Category Archives: Christianity

The Gospel According to Pixar: Finding Nemo

Dear Daughters,

On your first day of Kindergarten I wore sunglasses. It was a sunny day, but that is not why I wore the shades. I wore them because I didn’t want you to see. I didn’t want you to see the redness in my eyes or the tears flowing down my cheeks. Your mother and I walked behind as you and your sister walked together, hand in hand, toward the school. It looked so big, and you looked so tiny. Your head seemed to barely peak over the top of your backpack, which was wider than your body even though it carried only the lunch I had just made for you.

You walked to the big lot where all the other kids were waiting. Other parents. Other sunglasses. I wasn’t embarrassed of my tears. Everyone who knows me knows that I a crier. You even know it, but not today. I didn’t want you to be thinking about my tears. You had enough to deal with. You found your line. We gave you hugs and waited for your teachers to come. And she did. The line of kindergarteners started to move. Some of the parents walked with their little ones. It was a first-day exception to the rule that I was not aware of. I didn’t know that we could walk in with you. So Mommy asked. She bent low and said to you, “Do you want us to come with you or do you want to go alone?”

“I want to go alone,” you said. And into the deep blue you swam.

Into the deep, fraught with dangers on all sides, you ventured. There, kids could be mean to you. There, teachers could crush your spirit. There, cafeteria chaos loomed. There, I would not be able to scoop you up if you called out, “Daddy uppy!” There, into the deep you swam. There you ventured out, wanting to go alone. Needing to go alone. It is possible to be both overjoyed and terrified at the same time. For in that moment I was joyful that you were ready. I was so proud of my brave, independent, smart little girl; and I was terrified for my precious, vulnerable, sensitive little girl. So I waved, and I watched you as long as I could. Then you were in the building, and somehow I went about my day until it was 3 p.m., and I found that you had survived.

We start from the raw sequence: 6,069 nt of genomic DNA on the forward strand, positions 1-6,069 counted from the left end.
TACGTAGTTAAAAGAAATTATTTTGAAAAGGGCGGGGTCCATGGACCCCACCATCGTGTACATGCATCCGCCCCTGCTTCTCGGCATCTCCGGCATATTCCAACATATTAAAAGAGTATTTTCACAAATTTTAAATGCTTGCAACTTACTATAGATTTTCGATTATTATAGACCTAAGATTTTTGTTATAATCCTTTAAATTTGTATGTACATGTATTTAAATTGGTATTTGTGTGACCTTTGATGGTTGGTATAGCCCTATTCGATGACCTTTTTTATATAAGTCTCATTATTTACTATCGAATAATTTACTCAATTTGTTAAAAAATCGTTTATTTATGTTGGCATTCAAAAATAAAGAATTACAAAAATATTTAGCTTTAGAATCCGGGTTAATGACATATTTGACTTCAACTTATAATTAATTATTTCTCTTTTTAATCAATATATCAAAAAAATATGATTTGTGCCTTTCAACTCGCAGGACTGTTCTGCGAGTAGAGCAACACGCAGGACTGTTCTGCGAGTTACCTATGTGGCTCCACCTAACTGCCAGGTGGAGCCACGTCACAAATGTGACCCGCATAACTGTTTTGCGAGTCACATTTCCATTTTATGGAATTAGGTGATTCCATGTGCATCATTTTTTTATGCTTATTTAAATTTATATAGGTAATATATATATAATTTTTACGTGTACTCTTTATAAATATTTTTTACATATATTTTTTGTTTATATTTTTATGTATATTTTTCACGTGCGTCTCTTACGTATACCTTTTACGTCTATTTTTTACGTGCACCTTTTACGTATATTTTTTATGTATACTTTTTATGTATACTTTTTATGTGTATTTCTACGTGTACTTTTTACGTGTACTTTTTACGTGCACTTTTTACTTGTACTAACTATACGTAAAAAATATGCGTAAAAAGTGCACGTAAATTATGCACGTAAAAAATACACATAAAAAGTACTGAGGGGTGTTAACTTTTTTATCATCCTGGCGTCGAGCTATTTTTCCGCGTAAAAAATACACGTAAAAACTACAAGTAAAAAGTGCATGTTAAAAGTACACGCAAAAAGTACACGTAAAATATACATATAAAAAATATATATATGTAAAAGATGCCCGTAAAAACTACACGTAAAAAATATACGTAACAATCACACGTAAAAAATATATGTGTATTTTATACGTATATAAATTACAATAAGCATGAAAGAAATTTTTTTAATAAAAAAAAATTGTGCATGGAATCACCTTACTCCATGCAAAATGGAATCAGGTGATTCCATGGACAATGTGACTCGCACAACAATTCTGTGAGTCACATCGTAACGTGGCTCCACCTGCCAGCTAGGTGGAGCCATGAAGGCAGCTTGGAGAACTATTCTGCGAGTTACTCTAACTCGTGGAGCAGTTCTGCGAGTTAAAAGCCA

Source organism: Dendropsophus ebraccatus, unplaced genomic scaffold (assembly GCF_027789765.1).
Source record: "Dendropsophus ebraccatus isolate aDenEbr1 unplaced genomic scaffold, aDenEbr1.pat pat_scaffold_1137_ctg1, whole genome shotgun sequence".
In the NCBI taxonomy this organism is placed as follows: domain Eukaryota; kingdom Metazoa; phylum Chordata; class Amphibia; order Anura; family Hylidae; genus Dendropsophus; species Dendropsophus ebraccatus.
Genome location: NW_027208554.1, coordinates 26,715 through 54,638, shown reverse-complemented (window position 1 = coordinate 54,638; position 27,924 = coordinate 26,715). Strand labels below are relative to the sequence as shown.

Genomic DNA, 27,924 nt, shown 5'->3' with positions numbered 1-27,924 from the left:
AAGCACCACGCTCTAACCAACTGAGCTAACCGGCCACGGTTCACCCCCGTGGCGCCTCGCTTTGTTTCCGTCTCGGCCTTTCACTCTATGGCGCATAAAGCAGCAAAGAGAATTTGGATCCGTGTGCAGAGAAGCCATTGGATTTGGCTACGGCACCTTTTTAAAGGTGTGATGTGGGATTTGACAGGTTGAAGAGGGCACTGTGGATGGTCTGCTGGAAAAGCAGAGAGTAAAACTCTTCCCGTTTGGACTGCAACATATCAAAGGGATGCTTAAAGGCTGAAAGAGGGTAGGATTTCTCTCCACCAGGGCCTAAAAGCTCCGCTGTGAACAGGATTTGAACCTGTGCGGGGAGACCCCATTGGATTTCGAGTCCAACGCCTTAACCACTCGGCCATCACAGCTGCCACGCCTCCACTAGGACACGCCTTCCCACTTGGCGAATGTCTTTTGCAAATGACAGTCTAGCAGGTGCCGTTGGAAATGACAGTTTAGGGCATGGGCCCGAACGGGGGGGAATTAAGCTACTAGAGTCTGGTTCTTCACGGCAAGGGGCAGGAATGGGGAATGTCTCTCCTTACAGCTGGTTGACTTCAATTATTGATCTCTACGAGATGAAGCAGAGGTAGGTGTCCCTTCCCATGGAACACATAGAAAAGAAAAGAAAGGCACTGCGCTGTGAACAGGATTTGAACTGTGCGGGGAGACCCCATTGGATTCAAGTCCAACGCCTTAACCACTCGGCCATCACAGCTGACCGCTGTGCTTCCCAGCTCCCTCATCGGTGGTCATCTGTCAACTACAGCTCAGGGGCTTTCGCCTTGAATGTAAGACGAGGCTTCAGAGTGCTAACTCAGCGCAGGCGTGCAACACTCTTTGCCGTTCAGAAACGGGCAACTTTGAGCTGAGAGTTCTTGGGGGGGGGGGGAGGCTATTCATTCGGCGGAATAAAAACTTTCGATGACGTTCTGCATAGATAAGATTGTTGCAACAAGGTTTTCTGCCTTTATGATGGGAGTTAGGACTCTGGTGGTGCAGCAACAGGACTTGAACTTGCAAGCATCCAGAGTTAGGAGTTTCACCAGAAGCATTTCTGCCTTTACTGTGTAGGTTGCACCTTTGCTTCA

Finding Nemo is about a Dad, Marlin, trying to find his son, Nemo. Along the way Marlin bumps into Dory, a wonderfully optimistic fish with an extremely short attention-span. She reminds Marlin that when things look difficult, the best thing to do sometimes is “just keep swimming.”  Most of the story of the movie is of their adventure. They engage much danger along the way, encounter strange creatures, and develop a lasting friendship. Meanwhile Nemo is made a pet, trapped in a tank in a seaside Dentist’s office. Here, Nemo makes some unlikely friends, draws on his own courage and teamwork. Eventually, Marlin and Nemo are reunited, and through the power of teamwork and positive thinking, they are freed from a fisherman’s net.

It is a wonderful adventure, but it is easy to forget how it all started.

I get Marlin. Here, on Nemo’s first day of school, he is rightly worried. Maybe he goes overboard, but I understand his desire to protect his son, and I cringe at Nemo’s open defiance. Marlin knows that the deep blue is a dangerous place. He knows that something as simple as touching a boat can get you killed. I struggle with the same emotions as Marlin. I think every parent does, and I don’t expect it to get any easier. The dangers just seem to get bigger as life goes on. In the end, all I can do is trust.